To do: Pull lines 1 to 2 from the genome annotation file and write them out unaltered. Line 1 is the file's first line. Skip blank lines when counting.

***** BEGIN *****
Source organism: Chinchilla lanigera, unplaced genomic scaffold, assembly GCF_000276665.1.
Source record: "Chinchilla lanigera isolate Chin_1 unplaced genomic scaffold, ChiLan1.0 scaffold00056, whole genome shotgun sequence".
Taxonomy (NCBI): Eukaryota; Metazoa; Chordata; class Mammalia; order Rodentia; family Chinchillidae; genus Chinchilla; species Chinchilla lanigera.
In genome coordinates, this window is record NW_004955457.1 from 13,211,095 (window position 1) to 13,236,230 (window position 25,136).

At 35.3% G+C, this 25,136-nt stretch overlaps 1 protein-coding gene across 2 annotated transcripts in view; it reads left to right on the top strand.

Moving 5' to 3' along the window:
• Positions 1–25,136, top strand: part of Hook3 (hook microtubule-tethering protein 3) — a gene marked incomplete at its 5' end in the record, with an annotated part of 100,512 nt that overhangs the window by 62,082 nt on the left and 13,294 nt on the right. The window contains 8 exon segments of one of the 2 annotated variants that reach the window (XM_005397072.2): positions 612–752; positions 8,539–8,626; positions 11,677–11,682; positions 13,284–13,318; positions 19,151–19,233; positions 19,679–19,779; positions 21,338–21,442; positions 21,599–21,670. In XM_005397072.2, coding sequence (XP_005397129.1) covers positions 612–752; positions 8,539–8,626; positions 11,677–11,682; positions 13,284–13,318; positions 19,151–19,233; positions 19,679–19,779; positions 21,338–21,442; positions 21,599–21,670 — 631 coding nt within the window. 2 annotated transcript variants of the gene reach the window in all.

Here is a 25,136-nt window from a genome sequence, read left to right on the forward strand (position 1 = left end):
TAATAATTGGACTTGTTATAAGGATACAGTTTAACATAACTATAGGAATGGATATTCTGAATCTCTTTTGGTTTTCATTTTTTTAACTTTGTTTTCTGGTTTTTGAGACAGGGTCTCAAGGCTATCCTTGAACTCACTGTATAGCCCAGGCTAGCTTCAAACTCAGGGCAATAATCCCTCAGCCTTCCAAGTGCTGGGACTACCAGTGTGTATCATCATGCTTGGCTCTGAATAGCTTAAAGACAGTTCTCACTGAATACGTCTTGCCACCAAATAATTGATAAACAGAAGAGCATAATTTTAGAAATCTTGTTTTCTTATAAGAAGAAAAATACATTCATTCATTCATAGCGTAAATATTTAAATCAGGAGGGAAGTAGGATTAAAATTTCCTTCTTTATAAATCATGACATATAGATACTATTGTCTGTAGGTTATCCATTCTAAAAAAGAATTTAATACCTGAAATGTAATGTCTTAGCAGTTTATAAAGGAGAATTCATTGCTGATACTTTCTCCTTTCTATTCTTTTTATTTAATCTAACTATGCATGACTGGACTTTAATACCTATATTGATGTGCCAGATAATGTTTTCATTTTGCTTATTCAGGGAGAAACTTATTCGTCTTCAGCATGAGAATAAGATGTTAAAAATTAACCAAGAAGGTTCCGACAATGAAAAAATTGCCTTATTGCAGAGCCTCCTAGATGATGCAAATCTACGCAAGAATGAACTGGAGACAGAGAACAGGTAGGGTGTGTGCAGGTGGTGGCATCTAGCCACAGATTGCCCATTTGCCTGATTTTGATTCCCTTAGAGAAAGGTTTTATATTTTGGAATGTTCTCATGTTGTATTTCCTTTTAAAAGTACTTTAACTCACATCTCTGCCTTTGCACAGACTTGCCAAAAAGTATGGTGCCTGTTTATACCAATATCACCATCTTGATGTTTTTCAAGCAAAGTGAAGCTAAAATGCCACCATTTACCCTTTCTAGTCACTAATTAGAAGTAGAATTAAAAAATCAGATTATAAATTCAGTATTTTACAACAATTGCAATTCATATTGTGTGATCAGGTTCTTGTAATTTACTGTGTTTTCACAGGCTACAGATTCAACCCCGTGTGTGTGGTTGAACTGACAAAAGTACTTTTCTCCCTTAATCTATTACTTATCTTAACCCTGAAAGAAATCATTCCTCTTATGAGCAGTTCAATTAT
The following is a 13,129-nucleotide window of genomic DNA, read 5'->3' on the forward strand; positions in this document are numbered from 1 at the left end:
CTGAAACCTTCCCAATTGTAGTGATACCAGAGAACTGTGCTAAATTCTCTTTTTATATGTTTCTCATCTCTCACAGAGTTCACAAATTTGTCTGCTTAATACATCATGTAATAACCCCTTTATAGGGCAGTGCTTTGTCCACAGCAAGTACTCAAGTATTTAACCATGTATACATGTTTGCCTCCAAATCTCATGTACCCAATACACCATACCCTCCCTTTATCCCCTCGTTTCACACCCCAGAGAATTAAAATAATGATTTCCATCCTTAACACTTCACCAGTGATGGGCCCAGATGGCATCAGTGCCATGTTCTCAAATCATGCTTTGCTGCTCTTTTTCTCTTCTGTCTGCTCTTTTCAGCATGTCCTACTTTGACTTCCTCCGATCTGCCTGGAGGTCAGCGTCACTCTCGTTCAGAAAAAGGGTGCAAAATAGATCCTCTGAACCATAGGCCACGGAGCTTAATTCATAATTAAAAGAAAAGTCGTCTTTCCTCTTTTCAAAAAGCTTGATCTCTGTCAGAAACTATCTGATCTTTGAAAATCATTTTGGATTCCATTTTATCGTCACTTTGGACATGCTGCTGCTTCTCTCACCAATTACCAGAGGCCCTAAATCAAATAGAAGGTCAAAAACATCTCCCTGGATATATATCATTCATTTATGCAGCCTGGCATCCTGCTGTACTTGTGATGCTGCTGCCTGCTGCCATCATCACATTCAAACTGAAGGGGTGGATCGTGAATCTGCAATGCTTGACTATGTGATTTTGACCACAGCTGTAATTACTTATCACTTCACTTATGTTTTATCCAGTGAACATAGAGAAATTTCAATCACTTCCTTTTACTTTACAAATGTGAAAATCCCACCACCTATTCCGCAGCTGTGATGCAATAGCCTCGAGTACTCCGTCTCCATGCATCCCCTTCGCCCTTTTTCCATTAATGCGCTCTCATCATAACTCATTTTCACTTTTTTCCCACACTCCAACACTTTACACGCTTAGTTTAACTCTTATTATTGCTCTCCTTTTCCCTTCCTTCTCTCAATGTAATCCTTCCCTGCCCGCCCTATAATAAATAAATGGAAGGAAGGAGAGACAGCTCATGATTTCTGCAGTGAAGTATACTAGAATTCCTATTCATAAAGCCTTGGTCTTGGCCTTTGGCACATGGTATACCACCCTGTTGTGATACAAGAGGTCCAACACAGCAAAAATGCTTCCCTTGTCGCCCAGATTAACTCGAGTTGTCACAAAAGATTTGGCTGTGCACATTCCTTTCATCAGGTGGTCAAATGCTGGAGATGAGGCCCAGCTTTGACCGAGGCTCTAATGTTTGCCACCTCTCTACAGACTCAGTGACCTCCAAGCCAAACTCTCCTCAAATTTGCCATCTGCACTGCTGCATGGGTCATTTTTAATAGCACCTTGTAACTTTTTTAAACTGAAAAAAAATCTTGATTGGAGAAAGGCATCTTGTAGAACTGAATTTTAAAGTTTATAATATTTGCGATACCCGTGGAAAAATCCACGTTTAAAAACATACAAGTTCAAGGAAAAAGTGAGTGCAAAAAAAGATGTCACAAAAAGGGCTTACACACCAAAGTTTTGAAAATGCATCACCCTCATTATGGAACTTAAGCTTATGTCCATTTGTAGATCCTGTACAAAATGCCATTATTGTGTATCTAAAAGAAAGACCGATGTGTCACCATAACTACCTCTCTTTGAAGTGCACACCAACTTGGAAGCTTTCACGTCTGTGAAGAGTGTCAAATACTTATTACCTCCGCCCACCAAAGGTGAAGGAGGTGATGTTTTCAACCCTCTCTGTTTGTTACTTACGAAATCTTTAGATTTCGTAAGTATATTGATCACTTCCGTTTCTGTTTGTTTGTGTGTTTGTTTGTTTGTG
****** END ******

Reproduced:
Source organism: Chinchilla lanigera, unplaced genomic scaffold, assembly GCF_000276665.1.
Source record: "Chinchilla lanigera isolate Chin_1 unplaced genomic scaffold, ChiLan1.0 scaffold00056, whole genome shotgun sequence".